Fig 2: Long form of periodic table
Recently, Maurice Kibler proposed the application of group SO(4,2)SU(2) to the periodic table of chemical elements [5-6]. If true, this is an important discovery as it opens doors for revealing new symmetries within elements.
Fig. 3: SO(4,2)SU(2) group representation of Periodic Table (X – non discovered element)
3. Circular form of Periodic table
The major disadvantage of the Modern Periodic table is its shape itself. Rectangular arrangement of elements puts constraints in describing the properties of the elements such as shape, atomic structure, nucleus, etc. With the developments in the nucleon shell model it is far more informative to have a complete periodic table showing both nucleon as well as electronic structure. To incorporate additional properties in a form of arrangement of elements, we describe a new graphical representation of periodic table2, which is referred as „Circular form of Periodic Table‟. The aim of this circular form of table is make a student understand the atomic structure and its properties alongside the periodic table. While this new graphical form does include all the properties of the Modern Periodic table, it also includes additional information from atomic structure point of view.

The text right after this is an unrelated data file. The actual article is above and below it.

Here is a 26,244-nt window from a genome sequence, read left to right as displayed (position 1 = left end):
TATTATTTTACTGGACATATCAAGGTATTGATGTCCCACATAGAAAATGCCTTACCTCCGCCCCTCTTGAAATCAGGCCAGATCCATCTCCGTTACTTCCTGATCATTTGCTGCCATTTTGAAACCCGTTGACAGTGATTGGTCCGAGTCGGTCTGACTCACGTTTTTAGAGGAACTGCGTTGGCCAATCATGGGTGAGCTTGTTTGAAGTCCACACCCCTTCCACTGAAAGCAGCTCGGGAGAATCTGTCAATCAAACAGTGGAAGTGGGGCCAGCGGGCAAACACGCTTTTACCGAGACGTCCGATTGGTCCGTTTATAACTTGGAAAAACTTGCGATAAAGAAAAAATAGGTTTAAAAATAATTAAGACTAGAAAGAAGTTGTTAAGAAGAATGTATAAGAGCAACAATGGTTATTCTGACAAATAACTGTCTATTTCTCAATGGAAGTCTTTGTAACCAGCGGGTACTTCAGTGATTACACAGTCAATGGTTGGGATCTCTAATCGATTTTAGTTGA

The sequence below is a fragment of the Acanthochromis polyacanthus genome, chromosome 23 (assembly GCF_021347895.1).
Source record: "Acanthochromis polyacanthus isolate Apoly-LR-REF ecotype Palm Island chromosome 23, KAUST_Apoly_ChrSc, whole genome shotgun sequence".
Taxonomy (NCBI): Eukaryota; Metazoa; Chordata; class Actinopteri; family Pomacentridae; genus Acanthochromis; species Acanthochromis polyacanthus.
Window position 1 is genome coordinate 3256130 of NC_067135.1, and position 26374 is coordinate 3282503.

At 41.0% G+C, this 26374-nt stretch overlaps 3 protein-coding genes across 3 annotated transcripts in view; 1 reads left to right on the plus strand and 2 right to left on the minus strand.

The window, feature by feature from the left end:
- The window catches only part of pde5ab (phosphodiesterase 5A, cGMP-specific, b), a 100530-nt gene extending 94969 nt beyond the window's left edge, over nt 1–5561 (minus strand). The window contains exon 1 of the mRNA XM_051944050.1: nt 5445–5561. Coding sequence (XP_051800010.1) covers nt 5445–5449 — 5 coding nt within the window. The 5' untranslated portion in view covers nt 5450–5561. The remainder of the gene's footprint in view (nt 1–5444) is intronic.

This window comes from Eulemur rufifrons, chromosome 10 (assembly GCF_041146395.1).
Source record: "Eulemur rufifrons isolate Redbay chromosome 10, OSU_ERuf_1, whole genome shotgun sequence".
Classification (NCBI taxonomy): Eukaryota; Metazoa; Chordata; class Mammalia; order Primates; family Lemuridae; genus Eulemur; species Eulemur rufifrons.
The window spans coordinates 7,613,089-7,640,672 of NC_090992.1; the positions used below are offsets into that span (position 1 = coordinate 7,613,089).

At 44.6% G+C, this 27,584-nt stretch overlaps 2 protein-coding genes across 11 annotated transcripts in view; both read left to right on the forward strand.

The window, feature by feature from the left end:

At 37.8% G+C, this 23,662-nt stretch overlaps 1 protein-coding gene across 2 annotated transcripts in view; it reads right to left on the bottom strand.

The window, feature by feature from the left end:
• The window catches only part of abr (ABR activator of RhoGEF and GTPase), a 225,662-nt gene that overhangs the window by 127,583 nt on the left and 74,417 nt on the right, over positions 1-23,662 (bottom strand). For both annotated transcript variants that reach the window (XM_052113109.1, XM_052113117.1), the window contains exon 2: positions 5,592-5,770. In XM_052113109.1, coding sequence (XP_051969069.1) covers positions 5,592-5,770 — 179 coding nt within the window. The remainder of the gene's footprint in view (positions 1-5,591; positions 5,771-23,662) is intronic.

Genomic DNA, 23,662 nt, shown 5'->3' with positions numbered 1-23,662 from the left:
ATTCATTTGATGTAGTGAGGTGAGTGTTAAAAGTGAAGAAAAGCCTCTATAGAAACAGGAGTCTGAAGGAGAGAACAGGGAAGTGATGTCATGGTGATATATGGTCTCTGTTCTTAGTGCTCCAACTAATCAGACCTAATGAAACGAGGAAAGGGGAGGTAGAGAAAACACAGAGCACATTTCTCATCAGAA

3.1 Arrangement of groups and periods Circular form of periodic tables includes 18 sectors and 7 shells. Each sector represents a group, whereas each shell represents the period. Hydrogen and Helium are given the special position in the first shell. IUPAC recommendations are followed for group numbering. The 7 shells present in the graphical representation symbolizes electron orbits around the nucleus. Similar to long form of periodic table, the lanthanides and actinides are isolated from the main table and placed below the circular table as an arc. The s, p, d and f blocks of long form of periodic table are retained, albeit the blocks contain group of sectors than columns.